Encouraged by the success of proxy access proposals in the 2015 proxy season, shareholder proponents have submitted almost 200 proxy access shareholder proposals for 2016 annual meetings. As of mid-June, approximately 65 percent of companies receiving a proxy access shareholder proposal have adopted or proposed a 3 percent proxy access bylaw or announced an intention to do so, resulting in a majority of the 2016 shareholder proposals being withdrawn by the proponents or excluded pursuant to the Securities and Exchange Commission no-action process on the basis that the companies have substantially implemented the proposal. More than 240 public companies — including more than 35 percent of S&P 500 companies — now have a proxy access bylaw, up from approximately a dozen companies at the end of 2014.

Proxy Access Bylaw Adoptions

Only a few companies have adopted or proposed a 5 percent proxy access bylaw this proxy season. This is likely due to the limited success of this approach in 2015, shareholder feedback rejecting 5 percent as too restrictive, the prospect of receiving future shareholder proposals to amend the threshold and, perhaps most significantly, the announcement by Vanguard before the proxy season started that it would support 3 percent proxy access rather than its previous approach of supporting 5 percent proxy access.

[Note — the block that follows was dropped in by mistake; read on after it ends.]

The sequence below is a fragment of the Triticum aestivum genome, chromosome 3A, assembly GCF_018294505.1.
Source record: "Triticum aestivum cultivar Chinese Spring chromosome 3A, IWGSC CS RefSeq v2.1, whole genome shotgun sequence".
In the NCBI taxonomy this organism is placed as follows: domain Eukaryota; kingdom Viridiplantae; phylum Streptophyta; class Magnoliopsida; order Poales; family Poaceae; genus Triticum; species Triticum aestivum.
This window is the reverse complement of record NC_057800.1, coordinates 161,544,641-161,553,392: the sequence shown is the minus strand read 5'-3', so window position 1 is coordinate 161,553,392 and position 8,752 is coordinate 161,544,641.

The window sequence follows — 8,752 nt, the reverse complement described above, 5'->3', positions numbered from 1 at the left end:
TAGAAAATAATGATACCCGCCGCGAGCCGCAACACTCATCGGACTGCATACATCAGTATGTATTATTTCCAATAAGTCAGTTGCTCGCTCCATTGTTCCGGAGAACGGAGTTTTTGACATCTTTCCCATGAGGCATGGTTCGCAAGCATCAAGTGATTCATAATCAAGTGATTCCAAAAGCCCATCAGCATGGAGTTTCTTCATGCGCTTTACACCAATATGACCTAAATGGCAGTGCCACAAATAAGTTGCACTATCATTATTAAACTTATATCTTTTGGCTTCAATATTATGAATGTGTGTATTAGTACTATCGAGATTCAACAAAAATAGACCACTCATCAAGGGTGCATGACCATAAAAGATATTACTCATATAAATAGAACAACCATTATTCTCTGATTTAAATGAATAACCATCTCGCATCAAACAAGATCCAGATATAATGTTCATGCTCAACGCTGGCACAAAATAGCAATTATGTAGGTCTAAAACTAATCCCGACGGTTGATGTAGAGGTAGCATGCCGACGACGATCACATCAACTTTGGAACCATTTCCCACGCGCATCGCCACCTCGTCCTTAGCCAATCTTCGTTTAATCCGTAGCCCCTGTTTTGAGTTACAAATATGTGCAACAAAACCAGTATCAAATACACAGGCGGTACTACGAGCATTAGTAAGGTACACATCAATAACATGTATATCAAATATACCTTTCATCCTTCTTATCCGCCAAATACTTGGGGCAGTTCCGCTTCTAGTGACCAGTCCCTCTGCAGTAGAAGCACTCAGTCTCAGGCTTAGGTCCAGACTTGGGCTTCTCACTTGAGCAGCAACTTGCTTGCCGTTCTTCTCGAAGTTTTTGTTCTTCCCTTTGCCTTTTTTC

While there remains some debate on certain aspects of proxy access bylaws — for example, whether or not there should be a limit on the number of shareholders who may aggregate their shares to meet the ownership threshold or whether proxy access should be suspended in the event of a traditional proxy contest — the voting results thus far indicate that adopting a 3 percent proxy access bylaw with terms that are generally consistent with proxy access bylaws adopted by other companies is likely to be viewed as acceptable to a majority of shareholders.

2016 Voting Results: Shareholder Proposals on 3% Proxy Access

This memorandum is provided by Skadden, Arps, Slate, Meagher & Flom LLP and its affiliates for educational and informational purposes only and is not intended and should not be construed as legal advice. This memorandum is considered advertising under applicable state laws.

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